The Declaration of Independence gives a classic affirmation of Human Rights:
“We hold these truths to be self-evident, that all men are created equal, that they are endowed by their Creator with certain unalienable Rights, that among these are Life, Liberty and the pursuit of Happiness.”
Unfortunately, this declaration refers only to men.
What follows is a brief list of some of the historical milestones in the struggle of American women to achieve equality with American men. Although this background information is helpful, your ability to comprehend the essentials – Main Idea, Detail, Inference – from what you are given to read is more important for answering questions than tapping into an encyclopedic memory.
Milestones in the History of American Women
1607 According to history and/or legend, the Native-American princess Pocahontas saves Captain John Smith from death at the hands of her father Chief Powhatan in Jamestown, Virginia.
1614 Pocahontas marries colonist John Rolfe in the first recorded interracial marriage.
She later gives birth to his child and converts to Christianity.
1619 English “tobacco brides” are auctioned for the price of 150 pounds of tobacco to pay for their passage and marriage to settlers in Jamestown.
1620 Ultimately, only four women survive the Pilgrims’ crossing on the Mayflower to Massachusetts.
1637 Although Massachusetts was founded by Pilgrims seeking religious freedom, Anne Hutchinson is banished from Massachusetts for holding religious meetings in her home.
1692 Salem Witch Hunt. Thirteen women are hanged in Salem, Massachusetts after bogus Puritan allegations of witchcraft.
1607 – 1776 Coverture. Originating in England, the legal doctrine of coverture continues in America, subsuming a married woman’s legal rights to those of her husband. Colonial women are limited to the role of housewives, responsible for childbearing, childrearing, and household management.
1775 – 1783 Revolutionary War. The idea of “republican motherhood,” in which women take a more prominent role in citizenship, comes to the fore. The legal rights and everyday roles of women do not advance beyond coverture, however.
1804 Native-American Sacagawea accompanies and assists Lewis and Clark on their expedition.
1848 Seneca Falls Convention. First women’s rights convention held in upstate New York. Elizabeth Cady Stanton drafts the “Declaration of Sentiments and Resolutions,” which states, “We hold these truths to be self evident, that all men and women are created equal and endowed by their creator with certain inalienable rights,” as well as, “the history of mankind is a history of repeated injuries and usurpations on the part of man towards woman.”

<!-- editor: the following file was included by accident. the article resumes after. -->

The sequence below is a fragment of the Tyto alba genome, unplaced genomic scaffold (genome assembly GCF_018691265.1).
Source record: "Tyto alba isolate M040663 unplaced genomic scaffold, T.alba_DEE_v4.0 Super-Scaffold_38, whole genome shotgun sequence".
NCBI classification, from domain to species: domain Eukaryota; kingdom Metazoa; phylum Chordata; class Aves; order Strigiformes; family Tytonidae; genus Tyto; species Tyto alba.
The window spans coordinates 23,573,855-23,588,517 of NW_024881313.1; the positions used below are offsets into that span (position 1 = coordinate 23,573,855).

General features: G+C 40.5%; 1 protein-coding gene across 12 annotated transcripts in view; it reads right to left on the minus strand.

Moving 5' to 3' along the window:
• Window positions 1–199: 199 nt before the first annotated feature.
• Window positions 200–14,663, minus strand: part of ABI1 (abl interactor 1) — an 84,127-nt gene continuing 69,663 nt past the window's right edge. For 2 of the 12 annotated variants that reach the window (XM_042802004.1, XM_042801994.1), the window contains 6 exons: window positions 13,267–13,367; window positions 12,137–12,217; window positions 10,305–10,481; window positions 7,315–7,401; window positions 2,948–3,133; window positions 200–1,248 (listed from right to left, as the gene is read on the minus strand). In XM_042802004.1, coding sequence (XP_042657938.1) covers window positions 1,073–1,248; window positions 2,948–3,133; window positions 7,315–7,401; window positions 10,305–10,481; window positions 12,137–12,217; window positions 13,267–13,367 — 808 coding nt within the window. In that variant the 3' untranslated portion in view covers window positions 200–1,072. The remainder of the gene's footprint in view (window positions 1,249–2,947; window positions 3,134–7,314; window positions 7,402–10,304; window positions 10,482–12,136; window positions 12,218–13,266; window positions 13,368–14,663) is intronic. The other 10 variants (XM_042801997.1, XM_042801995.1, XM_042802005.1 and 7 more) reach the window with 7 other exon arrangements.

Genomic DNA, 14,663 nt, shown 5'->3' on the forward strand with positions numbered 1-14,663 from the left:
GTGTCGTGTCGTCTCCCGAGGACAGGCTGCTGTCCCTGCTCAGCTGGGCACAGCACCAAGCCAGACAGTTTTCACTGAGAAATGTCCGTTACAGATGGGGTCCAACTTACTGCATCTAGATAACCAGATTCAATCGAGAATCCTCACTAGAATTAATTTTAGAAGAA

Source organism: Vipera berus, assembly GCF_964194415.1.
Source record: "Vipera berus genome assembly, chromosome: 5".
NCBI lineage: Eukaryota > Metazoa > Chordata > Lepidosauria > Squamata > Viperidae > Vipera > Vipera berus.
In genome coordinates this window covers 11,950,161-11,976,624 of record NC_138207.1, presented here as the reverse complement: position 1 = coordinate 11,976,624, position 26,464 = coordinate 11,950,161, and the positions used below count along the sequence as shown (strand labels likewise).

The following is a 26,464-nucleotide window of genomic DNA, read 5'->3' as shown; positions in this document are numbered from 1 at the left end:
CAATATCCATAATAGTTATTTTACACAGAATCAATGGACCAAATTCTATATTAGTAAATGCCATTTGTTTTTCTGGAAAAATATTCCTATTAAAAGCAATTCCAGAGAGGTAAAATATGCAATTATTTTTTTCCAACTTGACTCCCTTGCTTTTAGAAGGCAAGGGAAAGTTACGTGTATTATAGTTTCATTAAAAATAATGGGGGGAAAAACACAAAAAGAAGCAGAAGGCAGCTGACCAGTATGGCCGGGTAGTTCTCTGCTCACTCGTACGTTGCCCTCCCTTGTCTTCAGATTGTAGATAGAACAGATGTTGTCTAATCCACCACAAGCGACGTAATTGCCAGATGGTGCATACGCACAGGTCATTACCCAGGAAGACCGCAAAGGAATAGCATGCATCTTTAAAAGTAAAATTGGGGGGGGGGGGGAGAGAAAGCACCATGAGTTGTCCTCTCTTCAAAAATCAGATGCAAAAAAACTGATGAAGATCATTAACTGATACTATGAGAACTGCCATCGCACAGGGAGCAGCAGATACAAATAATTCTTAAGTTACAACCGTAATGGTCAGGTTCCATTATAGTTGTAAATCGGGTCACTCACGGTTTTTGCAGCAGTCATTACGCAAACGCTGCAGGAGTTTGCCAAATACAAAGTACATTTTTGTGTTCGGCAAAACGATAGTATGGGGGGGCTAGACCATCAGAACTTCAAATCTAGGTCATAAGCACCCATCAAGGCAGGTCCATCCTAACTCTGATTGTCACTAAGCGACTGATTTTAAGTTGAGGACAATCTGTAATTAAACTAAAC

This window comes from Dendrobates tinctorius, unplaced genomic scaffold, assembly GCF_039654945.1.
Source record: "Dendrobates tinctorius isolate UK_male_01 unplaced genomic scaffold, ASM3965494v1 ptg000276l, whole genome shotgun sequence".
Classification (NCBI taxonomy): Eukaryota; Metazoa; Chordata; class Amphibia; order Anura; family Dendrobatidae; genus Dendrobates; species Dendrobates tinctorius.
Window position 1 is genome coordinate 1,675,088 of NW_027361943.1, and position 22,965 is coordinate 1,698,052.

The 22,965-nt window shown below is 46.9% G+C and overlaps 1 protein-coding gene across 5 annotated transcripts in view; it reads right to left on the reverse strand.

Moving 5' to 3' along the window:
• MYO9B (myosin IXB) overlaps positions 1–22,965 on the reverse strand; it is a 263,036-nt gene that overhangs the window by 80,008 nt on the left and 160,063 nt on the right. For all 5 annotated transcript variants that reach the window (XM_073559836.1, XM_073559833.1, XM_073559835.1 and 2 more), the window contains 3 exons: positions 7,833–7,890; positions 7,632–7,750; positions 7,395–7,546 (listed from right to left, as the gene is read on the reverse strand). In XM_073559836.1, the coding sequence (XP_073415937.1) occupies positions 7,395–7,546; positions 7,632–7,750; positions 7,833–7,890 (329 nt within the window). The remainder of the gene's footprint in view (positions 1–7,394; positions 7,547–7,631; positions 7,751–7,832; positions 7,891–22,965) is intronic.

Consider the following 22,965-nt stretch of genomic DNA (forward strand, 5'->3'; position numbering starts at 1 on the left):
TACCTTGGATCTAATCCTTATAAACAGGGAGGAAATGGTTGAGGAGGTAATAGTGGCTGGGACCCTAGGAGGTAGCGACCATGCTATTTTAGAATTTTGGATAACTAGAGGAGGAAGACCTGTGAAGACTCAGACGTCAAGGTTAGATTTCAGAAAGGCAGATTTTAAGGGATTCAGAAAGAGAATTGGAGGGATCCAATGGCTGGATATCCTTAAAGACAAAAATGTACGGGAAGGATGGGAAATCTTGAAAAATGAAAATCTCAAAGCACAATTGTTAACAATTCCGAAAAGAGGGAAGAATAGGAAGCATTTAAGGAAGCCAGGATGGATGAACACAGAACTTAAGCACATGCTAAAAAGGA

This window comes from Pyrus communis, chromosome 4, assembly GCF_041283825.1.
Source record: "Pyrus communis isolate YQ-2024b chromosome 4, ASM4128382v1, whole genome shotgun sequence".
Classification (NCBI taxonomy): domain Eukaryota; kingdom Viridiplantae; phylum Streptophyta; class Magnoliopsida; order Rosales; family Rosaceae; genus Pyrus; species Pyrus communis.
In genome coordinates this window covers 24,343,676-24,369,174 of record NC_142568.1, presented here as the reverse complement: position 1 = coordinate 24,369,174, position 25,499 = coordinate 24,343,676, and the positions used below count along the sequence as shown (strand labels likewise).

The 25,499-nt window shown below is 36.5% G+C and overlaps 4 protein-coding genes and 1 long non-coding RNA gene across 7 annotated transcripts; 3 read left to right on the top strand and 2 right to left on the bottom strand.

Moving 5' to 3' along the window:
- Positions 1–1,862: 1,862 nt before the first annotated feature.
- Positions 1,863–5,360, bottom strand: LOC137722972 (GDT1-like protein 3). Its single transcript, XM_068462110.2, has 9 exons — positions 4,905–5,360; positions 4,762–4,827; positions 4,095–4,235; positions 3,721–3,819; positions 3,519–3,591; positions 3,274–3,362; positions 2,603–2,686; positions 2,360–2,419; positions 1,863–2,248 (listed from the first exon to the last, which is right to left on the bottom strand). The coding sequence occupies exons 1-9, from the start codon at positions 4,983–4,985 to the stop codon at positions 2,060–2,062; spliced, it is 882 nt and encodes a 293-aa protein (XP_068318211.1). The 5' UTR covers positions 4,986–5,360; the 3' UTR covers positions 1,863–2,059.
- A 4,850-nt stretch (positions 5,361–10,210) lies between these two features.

1849 Harriet Tubman uses the Underground Railroad, a network of secret routes and safe houses, to help slaves (like herself) escape.
1851 Sojourner Truth, an escaped and emancipated slave, gives an extemporaneous, women’s-rights speech entitled, “Ain’t I A Woman?”
1852 Harriet Beecher Stowe’s abolitionist novel Uncle Tom’s Cabin fuels anti-slavery fervor.
1870 15th Amendment. Gives all men the right to vote, regardless of race, color, or previous slavery. Meanwhile, Susan B. Anthony and Elizabeth Cady Stanton of the National Woman Suffrage Association (NWSA) advocate universal suffrage (voting rights) for women, not just men.
1889 Jane Addams, a social activist, ushers in the Progressive Era, by establishing Hull House, America’s first settlement house for the poor and underprivileged in Chicago.
1914 Margaret Sanger advocates for birth control, which is illegal under the Comstock Act.
1920 19th Amendment. Establishes the right of women to vote (women’s suffrage).
1932 Amelia Earhart becomes the first woman to fly an airplane solo across the Atlantic Ocean.
1941 – 1945 World War II. With American men off to war, millions of American women join the workforce. Some—like Rosie the Riveter in the image above—perform jobs previously reserved for men. Hundreds of thousands of women also work in support positions in the military.
1945 – 1964 Baby Boom. With family formation no longer impeded by a world war, America experiences a baby boom of 76 million childbirths. Many American women return to traditional roles as housewives during this period.
1963 Betty Friedan publishes The Feminine Mystique, which recounts women’s dissatisfaction with housewifery, domesticity, and, for all intents and purposes, coverture.